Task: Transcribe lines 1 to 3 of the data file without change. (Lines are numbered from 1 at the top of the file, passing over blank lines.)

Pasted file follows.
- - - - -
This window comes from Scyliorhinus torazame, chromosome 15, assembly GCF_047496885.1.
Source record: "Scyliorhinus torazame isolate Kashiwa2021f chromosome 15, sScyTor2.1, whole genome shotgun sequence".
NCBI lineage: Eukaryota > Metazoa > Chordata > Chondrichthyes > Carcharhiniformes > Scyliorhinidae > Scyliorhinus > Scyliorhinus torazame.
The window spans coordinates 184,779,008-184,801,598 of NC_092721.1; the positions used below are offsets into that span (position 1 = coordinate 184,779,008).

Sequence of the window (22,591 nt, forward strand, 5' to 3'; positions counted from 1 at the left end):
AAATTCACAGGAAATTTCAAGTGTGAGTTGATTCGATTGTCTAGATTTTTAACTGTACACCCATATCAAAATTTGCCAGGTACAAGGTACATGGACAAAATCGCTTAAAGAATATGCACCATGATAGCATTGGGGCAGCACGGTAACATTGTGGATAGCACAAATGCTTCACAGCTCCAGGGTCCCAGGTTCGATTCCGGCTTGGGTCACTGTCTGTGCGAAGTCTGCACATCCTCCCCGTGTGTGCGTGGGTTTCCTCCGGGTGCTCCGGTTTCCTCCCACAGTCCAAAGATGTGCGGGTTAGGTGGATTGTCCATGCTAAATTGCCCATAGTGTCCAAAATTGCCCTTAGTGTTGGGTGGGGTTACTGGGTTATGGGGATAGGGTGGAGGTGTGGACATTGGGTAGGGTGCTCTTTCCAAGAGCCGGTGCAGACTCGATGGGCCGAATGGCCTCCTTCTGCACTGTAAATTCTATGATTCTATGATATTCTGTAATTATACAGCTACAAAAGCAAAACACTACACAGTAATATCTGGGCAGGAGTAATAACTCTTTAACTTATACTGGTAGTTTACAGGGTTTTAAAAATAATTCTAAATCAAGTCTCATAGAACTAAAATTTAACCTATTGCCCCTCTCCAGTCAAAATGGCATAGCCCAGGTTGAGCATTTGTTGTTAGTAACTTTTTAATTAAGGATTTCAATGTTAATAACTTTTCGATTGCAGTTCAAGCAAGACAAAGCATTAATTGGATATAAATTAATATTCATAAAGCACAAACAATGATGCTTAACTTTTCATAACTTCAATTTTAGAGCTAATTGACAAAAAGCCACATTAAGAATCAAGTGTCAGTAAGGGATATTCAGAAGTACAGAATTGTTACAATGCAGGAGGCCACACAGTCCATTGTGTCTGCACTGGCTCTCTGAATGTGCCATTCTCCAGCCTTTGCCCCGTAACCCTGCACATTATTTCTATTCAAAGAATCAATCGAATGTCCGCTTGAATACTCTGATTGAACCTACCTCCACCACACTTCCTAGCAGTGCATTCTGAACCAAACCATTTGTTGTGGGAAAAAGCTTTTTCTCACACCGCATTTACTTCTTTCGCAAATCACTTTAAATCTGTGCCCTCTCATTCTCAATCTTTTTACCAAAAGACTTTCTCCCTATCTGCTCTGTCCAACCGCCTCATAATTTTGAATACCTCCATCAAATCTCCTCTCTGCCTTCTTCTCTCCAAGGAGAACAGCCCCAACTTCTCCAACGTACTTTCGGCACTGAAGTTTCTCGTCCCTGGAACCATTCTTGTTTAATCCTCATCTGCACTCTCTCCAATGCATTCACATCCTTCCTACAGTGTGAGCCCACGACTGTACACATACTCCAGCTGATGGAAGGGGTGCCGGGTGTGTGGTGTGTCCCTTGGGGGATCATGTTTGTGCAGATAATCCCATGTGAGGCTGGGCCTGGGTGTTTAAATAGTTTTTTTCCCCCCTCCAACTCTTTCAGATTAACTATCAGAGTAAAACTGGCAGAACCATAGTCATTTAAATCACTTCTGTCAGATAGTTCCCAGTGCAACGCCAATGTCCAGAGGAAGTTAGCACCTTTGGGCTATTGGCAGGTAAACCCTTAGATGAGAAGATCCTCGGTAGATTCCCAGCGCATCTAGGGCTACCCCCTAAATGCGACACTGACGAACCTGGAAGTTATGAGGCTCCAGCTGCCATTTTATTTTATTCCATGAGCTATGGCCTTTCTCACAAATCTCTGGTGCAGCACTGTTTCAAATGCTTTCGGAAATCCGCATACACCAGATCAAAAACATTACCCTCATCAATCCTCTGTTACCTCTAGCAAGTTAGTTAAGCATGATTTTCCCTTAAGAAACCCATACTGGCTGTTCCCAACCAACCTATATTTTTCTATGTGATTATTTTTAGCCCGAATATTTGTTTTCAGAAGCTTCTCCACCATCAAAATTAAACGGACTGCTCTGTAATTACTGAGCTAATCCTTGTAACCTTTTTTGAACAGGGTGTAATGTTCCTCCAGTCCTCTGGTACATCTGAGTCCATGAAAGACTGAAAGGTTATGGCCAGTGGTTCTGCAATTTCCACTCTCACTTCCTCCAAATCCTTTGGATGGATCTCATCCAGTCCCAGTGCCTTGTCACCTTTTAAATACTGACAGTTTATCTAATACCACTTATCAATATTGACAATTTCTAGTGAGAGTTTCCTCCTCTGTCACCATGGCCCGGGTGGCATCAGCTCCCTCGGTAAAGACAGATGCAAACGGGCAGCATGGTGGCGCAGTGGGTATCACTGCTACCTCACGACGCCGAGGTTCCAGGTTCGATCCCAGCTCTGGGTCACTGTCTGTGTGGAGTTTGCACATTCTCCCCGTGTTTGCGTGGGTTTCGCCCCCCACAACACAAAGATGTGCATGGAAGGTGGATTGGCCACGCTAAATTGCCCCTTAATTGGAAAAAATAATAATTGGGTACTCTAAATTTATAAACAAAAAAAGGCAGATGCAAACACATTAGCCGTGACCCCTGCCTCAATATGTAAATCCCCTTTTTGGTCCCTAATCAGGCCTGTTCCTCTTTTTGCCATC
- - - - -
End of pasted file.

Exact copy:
This window comes from Scyliorhinus torazame, chromosome 15, assembly GCF_047496885.1.
Source record: "Scyliorhinus torazame isolate Kashiwa2021f chromosome 15, sScyTor2.1, whole genome shotgun sequence".
NCBI lineage: Eukaryota > Metazoa > Chordata > Chondrichthyes > Carcharhiniformes > Scyliorhinidae > Scyliorhinus > Scyliorhinus torazame.